Children deserve better than political wrangling

Colin Randall looks at various approaches to integrating Muslim students in French schools

French minister of education Najat Vallaud-Belkacem, right, with students at the Jean Rostand high school in Le Cateau Cambresis. Francois Lo Presti / AFP
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As summer crowds begin their retreat from French beaches, the country with Europe’s largest Muslim and Jewish populations is preparing for an academic year that promises compulsory new lessons on secular morality and continuing controversy over substitutes for pork in school canteens.

These two features of this year's rentrée, as the return to school is known, are indirectly linked. Traditional French society, and politicians of most shades of opinion, deeply value the principle of laïcité which enshrines the separation of religion and state in a law passed in 1905.

Local councils now insisting that pupils should be offered no alternative when pork is on the menu cite this precious tenet as justification for the decision.

Gilles Platret, the centre-right mayor of the Burgundy town of Chalon-sur-Saône, hailed a court ruling this month in favour of his stance as a "first victory for laïcité".

The battle is not over. France’s education minister, Najat Vallaud-Belkacem, a builder’s daughter born in the Rif region of Morocco, says the policy amounts to “taking children hostage”. Indeed, it is difficult to see what is to be gained, in a country that trumpets the virtues of liberty and fraternity as well as equality, in denying selected children access to school meals containing meat when their faith requires them to refuse pork.

Perhaps a more commendable lesson in laïcité has been delivered not by point-scoring politicians with an eye on the anti-Islam vote, but by a doughty group of Muslim mothers in the attractive southern city of Montpellier.

These women, most sharing the minister’s Moroccan origins, are campaigning for an end to the “social apartheid” that ensures their children sit in classes only with pupils who are also the products of immigration.

As was compellingly argued by one of the mothers, giving only her first name Safia, these parents yearn for class photographs showing white as well as black or olive skins, fair-haired children next to those with birthplaces or roots in the Maghreb or Sub Saharan Africa.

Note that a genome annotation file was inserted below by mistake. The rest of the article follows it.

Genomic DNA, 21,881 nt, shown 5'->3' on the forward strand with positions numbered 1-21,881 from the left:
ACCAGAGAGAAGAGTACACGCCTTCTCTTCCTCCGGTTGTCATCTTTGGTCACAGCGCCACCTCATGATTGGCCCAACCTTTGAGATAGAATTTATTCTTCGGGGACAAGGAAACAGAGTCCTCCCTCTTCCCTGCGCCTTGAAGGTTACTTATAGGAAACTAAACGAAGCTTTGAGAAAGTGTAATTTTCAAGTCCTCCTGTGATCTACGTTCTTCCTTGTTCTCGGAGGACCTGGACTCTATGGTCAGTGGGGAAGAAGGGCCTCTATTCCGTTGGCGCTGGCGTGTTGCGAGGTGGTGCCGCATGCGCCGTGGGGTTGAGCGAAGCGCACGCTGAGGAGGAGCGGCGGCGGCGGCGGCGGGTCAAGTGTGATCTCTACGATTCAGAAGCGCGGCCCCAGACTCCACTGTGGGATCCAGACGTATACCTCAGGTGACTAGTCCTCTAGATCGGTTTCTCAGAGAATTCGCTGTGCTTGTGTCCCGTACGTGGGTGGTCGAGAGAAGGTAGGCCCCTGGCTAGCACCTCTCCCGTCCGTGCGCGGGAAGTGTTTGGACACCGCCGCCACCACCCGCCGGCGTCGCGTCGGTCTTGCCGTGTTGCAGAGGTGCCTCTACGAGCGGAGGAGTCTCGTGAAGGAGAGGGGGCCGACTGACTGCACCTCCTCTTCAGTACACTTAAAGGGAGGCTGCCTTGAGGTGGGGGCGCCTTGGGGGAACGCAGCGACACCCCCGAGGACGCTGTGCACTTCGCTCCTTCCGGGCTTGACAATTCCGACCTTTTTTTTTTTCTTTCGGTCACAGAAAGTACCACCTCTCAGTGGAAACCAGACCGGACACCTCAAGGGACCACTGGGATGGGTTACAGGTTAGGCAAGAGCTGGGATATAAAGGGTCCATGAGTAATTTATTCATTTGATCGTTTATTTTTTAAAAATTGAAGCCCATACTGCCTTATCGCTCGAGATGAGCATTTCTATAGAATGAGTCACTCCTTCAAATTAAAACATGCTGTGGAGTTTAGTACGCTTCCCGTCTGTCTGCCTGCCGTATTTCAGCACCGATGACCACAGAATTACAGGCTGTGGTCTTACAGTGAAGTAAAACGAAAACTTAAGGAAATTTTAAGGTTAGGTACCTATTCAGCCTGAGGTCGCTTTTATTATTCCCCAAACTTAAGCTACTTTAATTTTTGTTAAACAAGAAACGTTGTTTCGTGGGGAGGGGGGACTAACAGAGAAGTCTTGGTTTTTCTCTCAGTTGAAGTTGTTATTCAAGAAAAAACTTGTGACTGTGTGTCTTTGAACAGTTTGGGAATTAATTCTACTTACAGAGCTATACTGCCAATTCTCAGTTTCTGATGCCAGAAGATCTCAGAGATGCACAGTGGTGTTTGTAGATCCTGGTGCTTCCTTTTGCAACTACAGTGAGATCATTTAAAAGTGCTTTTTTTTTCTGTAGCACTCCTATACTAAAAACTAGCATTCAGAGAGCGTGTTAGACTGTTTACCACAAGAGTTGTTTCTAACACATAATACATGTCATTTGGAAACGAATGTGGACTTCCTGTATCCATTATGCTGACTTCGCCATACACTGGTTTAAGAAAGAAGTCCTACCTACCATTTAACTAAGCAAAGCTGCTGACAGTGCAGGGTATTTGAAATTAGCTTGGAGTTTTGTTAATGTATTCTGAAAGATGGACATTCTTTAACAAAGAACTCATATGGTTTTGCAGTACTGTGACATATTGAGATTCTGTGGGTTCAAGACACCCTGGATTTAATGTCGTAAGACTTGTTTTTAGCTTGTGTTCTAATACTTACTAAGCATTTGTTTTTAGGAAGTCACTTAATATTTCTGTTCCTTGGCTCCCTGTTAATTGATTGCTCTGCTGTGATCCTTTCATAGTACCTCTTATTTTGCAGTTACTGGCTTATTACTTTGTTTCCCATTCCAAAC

Having listened for years to lectures about the need for Muslims to integrate more enthusiastically in French society, they are demanding just that. The principle is called la mixité, a term previously applied to boys and girls being educated in mixed classes, and the women have staged marches and school occupations in support of their cause, as well as bombarding national and city officials and political leaders with letters and emails.

There has been only limited progress in ending what they call the “sad reality” of the deprived Petit Bard quarter of Montpellier, the very “territorial social and ethnic apartheid” that France’s socialist prime minister Manuel Valls has also, in more general terms, decried. Ms Vallaud-Belkacem has been silent on the matter, her spokeswoman saying merely that the position of city education officials reflects her own.

That local response is to suggest some sympathy for the mothers’ case while explaining that established policies on school catchment areas necessarily mean that if one ethnic community dominates an area, it is also likely to dominate the intake at local schools. Petit Bard, once home to a rich ethnic variety, is now overwhelmingly Moroccan.

An unintended consequence of the so-called “secorisation” of schooling is to add to the burden of families in such districts at Petit Bard, already suffering the social segregation deplored by Mr Valls. They also experience unfavourable socioeconomic conditions, unemployment at a rate five times higher than the rest of the city, a lack of play areas and are expected to accept that their children will meet only those of their own social and ethnic origin from nursery to high school.

Put simply, the campaigners seek a respectful educational environment so their children are able to encounter other cultures and backgrounds “and become, in short, citizens of the French Republic”.

It is tempting to suggest the issue would make an excellent first topic for one of the new lessons on secular morality.

Colin Randall is a former executive editor of The National